By Eric Wicklund, mHealth Intelligence | July 10, 2019

The Federal Communications Commission has voted to move forward with the Connected Care Pilot Program, a three-year, $100 million effort to expand telehealth and mHealth programs to benefit underserved populations, including rural residents and veterans.

The program, unveiled in July 2018 by FCC Commissioner Brendan Carr and Mississippi Sen. Roger Wicker, will support connected health projects designed to benefit low-income residents, particularly those living in underserved regions and veterans. It would focus on assisting healthcare providers in securing the technology and broadband resources needed to launch remote patient monitoring and telehealth programs.

With financial support from the FCC’s Universal Service Fund, the program will cover as much as 85 percent of the costs of establishing and delivering broadband connectivity.

Carr said the FCC would continue to gather feedback on the program “to ensure that we target this funding to the right participants.” He said the agency is looking for comments on the costs involved in developing connected care programs, so that it will know how to best fund those projects it chooses to support.

Today’s vote of approval on a Notice of Proposed Rulemaking calls for public comment on the appropriate budget, duration, and structure of the Pilot, along with other issues, including the following:

  • Funding the Pilot program separately so it would have no impact on the budgets of the four existing Universal Service Programs—Lifeline, Rural Health Care, E-Rate, and High-Cost (rural broadband support).
  • Who should be eligible to participate in the Pilot, including the types of eligible health care providers and broadband service providers.
  • Limiting the Pilot program to health care providers serving areas with a shortage of health care professionals or with lower-income residents.
  • Targeting support toward Tribal lands, rural areas, and veteran populations, for which there are well-documented health care disparities · Targeting support toward health conditions that have risen to crisis levels or affect significant numbers of Americans, such as opioid dependency, diabetes, heart disease, mental health conditions, and high-risk pregnancy.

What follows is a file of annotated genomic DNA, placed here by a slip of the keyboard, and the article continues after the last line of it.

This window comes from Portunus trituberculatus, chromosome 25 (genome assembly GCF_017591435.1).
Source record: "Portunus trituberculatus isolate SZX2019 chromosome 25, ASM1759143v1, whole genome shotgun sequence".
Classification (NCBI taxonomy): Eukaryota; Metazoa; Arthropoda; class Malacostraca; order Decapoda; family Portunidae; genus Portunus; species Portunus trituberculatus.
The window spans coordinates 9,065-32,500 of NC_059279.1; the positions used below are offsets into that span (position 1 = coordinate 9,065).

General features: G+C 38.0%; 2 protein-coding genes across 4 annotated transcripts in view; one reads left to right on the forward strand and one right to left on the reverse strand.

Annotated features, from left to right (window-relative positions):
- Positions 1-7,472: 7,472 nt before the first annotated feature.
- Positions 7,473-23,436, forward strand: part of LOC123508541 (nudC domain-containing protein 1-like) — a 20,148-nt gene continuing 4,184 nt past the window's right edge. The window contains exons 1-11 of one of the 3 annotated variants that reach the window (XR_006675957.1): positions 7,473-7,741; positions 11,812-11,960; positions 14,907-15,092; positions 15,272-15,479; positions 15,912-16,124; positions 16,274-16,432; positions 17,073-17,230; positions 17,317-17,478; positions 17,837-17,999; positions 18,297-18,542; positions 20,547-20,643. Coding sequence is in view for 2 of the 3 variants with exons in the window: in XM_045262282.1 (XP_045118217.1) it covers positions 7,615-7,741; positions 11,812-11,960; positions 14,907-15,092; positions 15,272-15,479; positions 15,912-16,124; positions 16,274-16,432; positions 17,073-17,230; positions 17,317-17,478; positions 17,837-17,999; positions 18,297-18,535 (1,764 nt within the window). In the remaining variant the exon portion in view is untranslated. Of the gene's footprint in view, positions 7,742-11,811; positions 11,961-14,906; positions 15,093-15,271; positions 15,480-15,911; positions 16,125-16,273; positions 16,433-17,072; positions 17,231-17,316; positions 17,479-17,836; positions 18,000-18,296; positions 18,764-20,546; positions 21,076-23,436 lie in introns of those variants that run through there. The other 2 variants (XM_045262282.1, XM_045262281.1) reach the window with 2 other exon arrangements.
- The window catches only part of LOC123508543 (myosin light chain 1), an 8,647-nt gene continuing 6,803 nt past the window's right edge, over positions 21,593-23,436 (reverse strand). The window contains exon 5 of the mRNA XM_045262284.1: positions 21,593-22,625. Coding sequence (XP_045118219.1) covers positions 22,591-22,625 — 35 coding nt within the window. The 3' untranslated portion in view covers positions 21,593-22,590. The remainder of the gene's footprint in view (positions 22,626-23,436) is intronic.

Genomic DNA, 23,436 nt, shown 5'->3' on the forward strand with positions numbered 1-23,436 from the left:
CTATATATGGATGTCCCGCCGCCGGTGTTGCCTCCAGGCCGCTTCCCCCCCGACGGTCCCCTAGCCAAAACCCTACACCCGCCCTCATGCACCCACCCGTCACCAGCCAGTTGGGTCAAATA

Among those voicing approval of the program was Public Knowledge, A Washington-based non-profit advocating for open Internet access and standards.

“Telemedicine plays an increasingly important role in how health care is provided in the United States,” Phillip Berenbroick, Senior Policy Counsel at Public Knowledge, said in a press release. “The FCC is correct to acknowledge that even though telemedicine can help make health care more accessible, the lack of affordable, robust, or reliable broadband access often means patients cannot take advantage of the benefits of telehealth services.”

Berenbroick said the new program should be part of a larger federal effort to reduce broadband costs.

“Importantly, this (program) makes clear that the sky-high price of broadband not only impacts consumers’ wallets and takes a toll on their access to vital health information, but also imposes costs on their health,’ he said. “As the FCC found in its most recent International Broadband Data Report, U.S. consumers pay among the highest prices in the developed world for fixed and mobile broadband.”

“In addition to the NPRM’s worthy goal of defraying the cost of broadband to make telemedicine more accessible for patients, the FCC should address the extremely high cost of broadband in the US,” Berenbroick concluded. “Consumers often cite affordability as a leading reason why they don’t subscribe to broadband. In addition to reducing patient access to telemedicine, the high cost of connectivity also poses a barrier to economic participation, access to education, and civic engagement. The FCC should work to close the digital divide by making broadband more affordable for all.”

“Given the patient mortality rates go down by 26 percent when ICUs have telehealth services, the FCC’s Connected Care Pilots are a good start to both cut healthcare costs and get rural Americans the care they need,” Joel Thayer, policy counsel for ACT | The App Association, tweeted earlier this month when the vote was scheduled.

Original Article